Centre for Ethics and Law


Directors' Statement on EU Referendum and Way Ahead

29 June 2016

Iris Chiu, co-Director and Anna Donovan, co-Director

Our Centre, founded in 2010, is an international platform for the discussion of the interface of law and ethics in many areas of legal, regulatory and business interests. We have links with academics and institutions both within and outside the European Union and remain committed to fostering these vital links and important conversations.

The EU Referendum result will undoubtedly entail a complex process of legal and regulatory re-examination of many current arrangements. This is a time which many may see as disruptive. As academic researchers, we are committed to constructively contributing to the process of establishing clear frameworks for managing the legal and regulatory consequences that will unfold.

At this point we wish to set out a few post-Brexit high level principles that we believe should guide our endeavours towards clarifying and stabilising the application of law and regulation in the corporate and financial services sector in particular.

First, we must not engage in indiscriminate deregulation. Regulation inevitably imposes a cost on doing business but it also supplies a public good of governance too. It is important to examine the fundamental objectives served by each regulatory provision in question before wholesale decisions are taken in favour of deregulation. Further, regulatory standards add value to the appeal of quality in British goods and services, and it is important to consider the role of regulation and its support for our economy. In this light, we should remain apprised of the regulatory regimes and development of leading jurisdictions such as the US and EU and consider constructively the lessons that can be learnt.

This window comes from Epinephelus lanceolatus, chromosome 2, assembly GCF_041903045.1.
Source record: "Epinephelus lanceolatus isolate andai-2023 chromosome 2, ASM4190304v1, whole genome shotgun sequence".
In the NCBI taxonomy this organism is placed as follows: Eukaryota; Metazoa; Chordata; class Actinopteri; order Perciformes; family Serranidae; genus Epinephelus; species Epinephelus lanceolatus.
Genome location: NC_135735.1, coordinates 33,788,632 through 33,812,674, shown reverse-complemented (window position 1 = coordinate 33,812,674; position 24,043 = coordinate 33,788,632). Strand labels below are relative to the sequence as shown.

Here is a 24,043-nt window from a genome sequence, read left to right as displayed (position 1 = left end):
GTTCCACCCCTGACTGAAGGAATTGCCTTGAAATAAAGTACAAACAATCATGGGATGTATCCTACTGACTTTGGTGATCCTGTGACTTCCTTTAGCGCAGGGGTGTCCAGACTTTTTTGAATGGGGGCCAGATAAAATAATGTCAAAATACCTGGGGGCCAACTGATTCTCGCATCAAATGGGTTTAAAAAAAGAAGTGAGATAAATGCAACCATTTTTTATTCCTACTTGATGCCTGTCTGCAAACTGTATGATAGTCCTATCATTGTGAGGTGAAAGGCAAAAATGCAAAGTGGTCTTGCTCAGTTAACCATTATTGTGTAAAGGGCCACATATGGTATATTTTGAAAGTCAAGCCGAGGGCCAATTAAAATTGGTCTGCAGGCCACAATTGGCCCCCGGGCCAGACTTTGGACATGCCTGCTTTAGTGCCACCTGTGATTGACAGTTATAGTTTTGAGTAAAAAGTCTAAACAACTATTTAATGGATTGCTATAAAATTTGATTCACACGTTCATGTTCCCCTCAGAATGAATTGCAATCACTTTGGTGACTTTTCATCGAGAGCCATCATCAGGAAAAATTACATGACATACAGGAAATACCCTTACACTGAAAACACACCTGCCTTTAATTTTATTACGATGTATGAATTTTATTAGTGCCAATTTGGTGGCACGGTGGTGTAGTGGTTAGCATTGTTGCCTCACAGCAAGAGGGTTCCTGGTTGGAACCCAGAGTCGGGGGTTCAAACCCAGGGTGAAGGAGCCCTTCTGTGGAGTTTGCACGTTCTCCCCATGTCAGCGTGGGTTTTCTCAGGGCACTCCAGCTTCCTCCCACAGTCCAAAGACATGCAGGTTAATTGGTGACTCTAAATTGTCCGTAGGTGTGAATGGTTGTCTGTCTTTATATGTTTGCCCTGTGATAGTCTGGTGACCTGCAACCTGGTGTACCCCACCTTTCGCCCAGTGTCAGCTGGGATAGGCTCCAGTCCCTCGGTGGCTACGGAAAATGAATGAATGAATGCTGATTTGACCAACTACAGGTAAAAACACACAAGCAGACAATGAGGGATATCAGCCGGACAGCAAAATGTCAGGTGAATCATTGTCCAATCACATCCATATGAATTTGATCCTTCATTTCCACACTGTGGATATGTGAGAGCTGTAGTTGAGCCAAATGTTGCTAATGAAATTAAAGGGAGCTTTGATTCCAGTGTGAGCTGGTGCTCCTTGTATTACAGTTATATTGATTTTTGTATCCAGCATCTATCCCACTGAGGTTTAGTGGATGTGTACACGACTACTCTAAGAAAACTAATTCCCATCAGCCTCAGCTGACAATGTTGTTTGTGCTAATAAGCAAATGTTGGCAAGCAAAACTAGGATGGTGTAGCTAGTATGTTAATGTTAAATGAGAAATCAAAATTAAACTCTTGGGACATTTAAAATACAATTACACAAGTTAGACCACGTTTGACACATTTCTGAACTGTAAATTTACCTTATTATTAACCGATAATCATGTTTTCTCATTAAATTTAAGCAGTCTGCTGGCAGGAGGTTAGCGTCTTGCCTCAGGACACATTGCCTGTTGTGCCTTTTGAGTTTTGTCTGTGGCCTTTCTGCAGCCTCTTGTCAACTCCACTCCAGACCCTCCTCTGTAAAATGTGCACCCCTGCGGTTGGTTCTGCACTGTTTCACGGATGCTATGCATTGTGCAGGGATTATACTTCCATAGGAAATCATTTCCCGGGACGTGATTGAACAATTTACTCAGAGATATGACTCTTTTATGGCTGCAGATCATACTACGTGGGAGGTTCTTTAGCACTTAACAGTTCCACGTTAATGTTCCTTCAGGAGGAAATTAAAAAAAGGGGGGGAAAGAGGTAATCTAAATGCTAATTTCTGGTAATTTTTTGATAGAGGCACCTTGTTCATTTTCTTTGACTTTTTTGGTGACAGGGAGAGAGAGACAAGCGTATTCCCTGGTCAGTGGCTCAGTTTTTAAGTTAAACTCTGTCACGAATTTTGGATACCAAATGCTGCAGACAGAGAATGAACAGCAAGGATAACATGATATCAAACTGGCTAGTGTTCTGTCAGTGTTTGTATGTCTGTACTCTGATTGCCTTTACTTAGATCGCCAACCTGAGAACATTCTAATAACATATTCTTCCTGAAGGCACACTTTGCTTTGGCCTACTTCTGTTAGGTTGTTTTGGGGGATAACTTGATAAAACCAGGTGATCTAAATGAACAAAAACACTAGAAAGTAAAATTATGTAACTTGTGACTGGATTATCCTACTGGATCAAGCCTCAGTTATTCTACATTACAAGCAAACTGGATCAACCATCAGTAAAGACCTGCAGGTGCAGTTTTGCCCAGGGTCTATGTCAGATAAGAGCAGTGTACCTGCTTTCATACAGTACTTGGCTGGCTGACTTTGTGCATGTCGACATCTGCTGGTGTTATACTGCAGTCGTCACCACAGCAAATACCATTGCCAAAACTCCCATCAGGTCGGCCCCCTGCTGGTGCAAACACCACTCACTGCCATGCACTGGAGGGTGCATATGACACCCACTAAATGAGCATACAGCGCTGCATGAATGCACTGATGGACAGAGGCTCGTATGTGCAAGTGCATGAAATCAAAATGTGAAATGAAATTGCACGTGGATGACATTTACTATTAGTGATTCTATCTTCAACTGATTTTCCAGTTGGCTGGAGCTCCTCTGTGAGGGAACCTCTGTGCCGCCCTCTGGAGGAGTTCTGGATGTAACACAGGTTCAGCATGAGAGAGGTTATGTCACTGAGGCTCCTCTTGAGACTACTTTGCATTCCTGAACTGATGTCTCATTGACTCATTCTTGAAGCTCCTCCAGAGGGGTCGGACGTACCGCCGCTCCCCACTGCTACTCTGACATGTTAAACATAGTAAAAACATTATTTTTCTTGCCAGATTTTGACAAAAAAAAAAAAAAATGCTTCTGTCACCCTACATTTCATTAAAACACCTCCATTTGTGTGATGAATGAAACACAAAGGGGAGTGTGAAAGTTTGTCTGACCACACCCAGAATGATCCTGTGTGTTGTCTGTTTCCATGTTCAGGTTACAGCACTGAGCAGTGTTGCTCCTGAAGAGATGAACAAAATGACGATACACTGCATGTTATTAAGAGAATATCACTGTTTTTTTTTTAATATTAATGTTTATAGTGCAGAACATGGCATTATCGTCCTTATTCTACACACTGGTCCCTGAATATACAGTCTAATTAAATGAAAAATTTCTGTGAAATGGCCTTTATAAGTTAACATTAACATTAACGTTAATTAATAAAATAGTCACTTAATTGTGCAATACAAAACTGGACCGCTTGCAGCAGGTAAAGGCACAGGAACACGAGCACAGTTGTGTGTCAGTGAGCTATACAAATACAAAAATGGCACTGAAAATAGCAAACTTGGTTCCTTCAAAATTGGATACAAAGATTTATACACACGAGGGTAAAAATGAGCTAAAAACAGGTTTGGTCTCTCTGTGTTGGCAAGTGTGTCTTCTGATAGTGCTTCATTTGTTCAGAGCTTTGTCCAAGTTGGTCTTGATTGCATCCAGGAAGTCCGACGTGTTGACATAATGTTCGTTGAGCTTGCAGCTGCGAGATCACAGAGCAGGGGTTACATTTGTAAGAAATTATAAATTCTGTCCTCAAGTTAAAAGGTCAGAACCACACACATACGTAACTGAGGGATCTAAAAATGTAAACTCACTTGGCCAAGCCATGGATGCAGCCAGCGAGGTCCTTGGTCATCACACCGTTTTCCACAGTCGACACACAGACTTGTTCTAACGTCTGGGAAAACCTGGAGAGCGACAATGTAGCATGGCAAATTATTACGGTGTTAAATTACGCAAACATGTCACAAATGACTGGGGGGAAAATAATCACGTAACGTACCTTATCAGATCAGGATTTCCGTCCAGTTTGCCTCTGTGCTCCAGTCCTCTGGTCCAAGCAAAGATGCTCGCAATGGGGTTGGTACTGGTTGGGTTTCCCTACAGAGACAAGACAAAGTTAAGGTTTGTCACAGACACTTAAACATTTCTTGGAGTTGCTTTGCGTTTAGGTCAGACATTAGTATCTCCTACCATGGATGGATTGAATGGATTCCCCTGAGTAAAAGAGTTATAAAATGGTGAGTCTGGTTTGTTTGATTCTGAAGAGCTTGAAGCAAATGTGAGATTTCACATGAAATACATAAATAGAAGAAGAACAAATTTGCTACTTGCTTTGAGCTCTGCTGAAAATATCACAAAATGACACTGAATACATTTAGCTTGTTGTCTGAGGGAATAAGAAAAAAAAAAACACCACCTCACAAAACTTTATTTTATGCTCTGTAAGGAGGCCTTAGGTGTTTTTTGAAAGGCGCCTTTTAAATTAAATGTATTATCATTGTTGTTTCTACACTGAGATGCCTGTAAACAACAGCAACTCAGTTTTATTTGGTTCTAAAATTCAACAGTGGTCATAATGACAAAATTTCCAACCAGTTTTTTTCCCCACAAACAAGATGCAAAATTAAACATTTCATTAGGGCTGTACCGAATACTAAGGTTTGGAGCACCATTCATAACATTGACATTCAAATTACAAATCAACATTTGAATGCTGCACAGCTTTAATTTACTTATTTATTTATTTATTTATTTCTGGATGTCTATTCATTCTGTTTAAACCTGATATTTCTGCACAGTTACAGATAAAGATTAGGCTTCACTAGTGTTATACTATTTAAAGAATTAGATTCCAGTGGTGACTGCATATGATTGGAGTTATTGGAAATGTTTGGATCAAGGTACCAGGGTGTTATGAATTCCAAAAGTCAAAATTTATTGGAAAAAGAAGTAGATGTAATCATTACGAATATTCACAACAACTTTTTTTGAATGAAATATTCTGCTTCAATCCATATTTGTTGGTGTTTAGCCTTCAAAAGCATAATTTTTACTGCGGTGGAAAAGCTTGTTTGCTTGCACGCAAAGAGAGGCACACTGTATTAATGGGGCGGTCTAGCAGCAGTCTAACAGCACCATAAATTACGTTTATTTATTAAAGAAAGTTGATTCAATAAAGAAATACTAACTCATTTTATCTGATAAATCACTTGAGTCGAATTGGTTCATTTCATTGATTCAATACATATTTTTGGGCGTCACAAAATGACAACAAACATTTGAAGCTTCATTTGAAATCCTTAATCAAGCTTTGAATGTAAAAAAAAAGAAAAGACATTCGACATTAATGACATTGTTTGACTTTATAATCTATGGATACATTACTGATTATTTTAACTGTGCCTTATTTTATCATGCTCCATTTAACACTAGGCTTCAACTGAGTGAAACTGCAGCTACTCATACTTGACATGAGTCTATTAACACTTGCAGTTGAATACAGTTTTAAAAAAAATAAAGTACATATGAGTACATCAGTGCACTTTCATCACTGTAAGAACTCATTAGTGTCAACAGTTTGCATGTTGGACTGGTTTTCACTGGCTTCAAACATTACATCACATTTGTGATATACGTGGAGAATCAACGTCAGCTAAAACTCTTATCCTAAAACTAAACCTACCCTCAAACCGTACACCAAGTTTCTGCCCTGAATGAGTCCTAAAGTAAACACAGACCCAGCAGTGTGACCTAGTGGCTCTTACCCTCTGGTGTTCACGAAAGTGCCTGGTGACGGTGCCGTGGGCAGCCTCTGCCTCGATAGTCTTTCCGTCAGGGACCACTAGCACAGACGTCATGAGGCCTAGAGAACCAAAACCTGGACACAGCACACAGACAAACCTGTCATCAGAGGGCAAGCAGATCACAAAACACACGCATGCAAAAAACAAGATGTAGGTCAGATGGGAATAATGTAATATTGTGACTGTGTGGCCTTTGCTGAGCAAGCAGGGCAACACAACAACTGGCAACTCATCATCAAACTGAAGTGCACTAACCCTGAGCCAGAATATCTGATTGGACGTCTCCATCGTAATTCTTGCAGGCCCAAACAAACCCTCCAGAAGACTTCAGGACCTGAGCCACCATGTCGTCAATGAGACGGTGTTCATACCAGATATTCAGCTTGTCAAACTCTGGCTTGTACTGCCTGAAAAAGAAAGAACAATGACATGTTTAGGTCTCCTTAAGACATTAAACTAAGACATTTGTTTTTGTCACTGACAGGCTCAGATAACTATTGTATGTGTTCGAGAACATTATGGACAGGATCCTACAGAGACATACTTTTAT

Second, we believe in the importance of meaningful legal and regulatory alignment that is facilitative for the maintenance of close trading relationships with existing and new trading partners. We see key areas of legal convergence to be highly important for the UK’s bid towards mutual recognition and other forms of favoured trading arrangements in the world. In particular, legal harmonisation in financial services is in line with international developments towards the high prudential standards recommended by the Financial Stability Board, and conduct of business standards maintained in the US and EU. 

Third, the UK has and must continue to develop leadership in the governance of the corporate and financial services sectors. Our pioneering Codes of Corporate Governance and Institutional Investor Stewardship have received many accolades worldwide and have been widely adopted. We are able to continue to offer governance and regulatory designs that are stakeholder-inclusive, proportionate, balanced and well-regarded. 

The Centre is preparing to draft a more detailed White Paper on selected aspects of corporate and financial services law and regulation. We see ourselves positioned to feed into the constructive process of clarifying and stabilising the application of law and regulation, for the long-term good of protecting the UK’s economic interests in a sustainable and responsible manner.